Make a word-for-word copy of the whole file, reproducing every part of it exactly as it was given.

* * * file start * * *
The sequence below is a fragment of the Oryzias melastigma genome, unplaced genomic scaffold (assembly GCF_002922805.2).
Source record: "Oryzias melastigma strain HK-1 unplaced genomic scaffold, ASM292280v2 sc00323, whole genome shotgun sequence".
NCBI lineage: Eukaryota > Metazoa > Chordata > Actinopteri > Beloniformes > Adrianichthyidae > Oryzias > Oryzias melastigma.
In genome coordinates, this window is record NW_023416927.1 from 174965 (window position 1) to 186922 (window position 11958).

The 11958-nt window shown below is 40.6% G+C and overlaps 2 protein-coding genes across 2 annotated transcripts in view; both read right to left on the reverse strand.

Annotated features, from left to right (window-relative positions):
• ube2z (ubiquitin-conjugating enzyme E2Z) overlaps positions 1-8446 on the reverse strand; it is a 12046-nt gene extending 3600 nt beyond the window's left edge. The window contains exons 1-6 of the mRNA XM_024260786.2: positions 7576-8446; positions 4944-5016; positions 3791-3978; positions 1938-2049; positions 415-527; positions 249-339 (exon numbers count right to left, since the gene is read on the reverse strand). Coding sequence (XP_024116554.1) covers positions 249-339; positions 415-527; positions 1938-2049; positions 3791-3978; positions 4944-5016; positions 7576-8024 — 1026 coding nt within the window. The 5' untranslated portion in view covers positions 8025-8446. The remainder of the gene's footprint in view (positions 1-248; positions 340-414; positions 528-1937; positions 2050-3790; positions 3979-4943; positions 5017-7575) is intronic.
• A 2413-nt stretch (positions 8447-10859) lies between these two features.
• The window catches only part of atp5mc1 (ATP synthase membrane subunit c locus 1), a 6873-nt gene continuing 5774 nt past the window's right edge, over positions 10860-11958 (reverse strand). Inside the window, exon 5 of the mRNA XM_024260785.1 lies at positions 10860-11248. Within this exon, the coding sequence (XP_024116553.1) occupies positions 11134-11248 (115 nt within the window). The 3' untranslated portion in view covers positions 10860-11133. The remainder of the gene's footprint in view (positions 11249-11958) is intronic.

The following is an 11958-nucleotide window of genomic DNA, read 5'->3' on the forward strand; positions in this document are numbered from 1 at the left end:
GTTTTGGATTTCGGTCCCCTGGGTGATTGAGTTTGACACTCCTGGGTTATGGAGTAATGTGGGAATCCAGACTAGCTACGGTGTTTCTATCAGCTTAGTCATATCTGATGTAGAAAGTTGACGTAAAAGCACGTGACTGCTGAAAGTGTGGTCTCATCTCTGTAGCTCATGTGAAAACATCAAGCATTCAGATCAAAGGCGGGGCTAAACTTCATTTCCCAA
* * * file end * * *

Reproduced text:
The sequence below is a fragment of the Oryzias melastigma genome, unplaced genomic scaffold (assembly GCF_002922805.2).
Source record: "Oryzias melastigma strain HK-1 unplaced genomic scaffold, ASM292280v2 sc00323, whole genome shotgun sequence".
NCBI lineage: Eukaryota > Metazoa > Chordata > Actinopteri > Beloniformes > Adrianichthyidae > Oryzias > Oryzias melastigma.
In genome coordinates, this window is record NW_023416927.1 from 174965 (window position 1) to 186922 (window position 11958).

The 11958-nt window shown below is 40.6% G+C and overlaps 2 protein-coding genes across 2 annotated transcripts in view; both read right to left on the reverse strand.

Annotated features, from left to right (window-relative positions):
• ube2z (ubiquitin-conjugating enzyme E2Z) overlaps positions 1-8446 on the reverse strand; it is a 12046-nt gene extending 3600 nt beyond the window's left edge. The window contains exons 1-6 of the mRNA XM_024260786.2: positions 7576-8446; positions 4944-5016; positions 3791-3978; positions 1938-2049; positions 415-527; positions 249-339 (exon numbers count right to left, since the gene is read on the reverse strand). Coding sequence (XP_024116554.1) covers positions 249-339; positions 415-527; positions 1938-2049; positions 3791-3978; positions 4944-5016; positions 7576-8024 — 1026 coding nt within the window. The 5' untranslated portion in view covers positions 8025-8446. The remainder of the gene's footprint in view (positions 1-248; positions 340-414; positions 528-1937; positions 2050-3790; positions 3979-4943; positions 5017-7575) is intronic.
• A 2413-nt stretch (positions 8447-10859) lies between these two features.
• The window catches only part of atp5mc1 (ATP synthase membrane subunit c locus 1), a 6873-nt gene continuing 5774 nt past the window's right edge, over positions 10860-11958 (reverse strand). Inside the window, exon 5 of the mRNA XM_024260785.1 lies at positions 10860-11248. Within this exon, the coding sequence (XP_024116553.1) occupies positions 11134-11248 (115 nt within the window). The 3' untranslated portion in view covers positions 10860-11133. The remainder of the gene's footprint in view (positions 11249-11958) is intronic.

The following is an 11958-nucleotide window of genomic DNA, read 5'->3' on the forward strand; positions in this document are numbered from 1 at the left end:
GTTTTGGATTTCGGTCCCCTGGGTGATTGAGTTTGACACTCCTGGGTTATGGAGTAATGTGGGAATCCAGACTAGCTACGGTGTTTCTATCAGCTTAGTCATATCTGATGTAGAAAGTTGACGTAAAAGCACGTGACTGCTGAAAGTGTGGTCTCATCTCTGTAGCTCATGTGAAAACATCAAGCATTCAGATCAAAGGCGGGGCTAAACTTCATTTCCCAA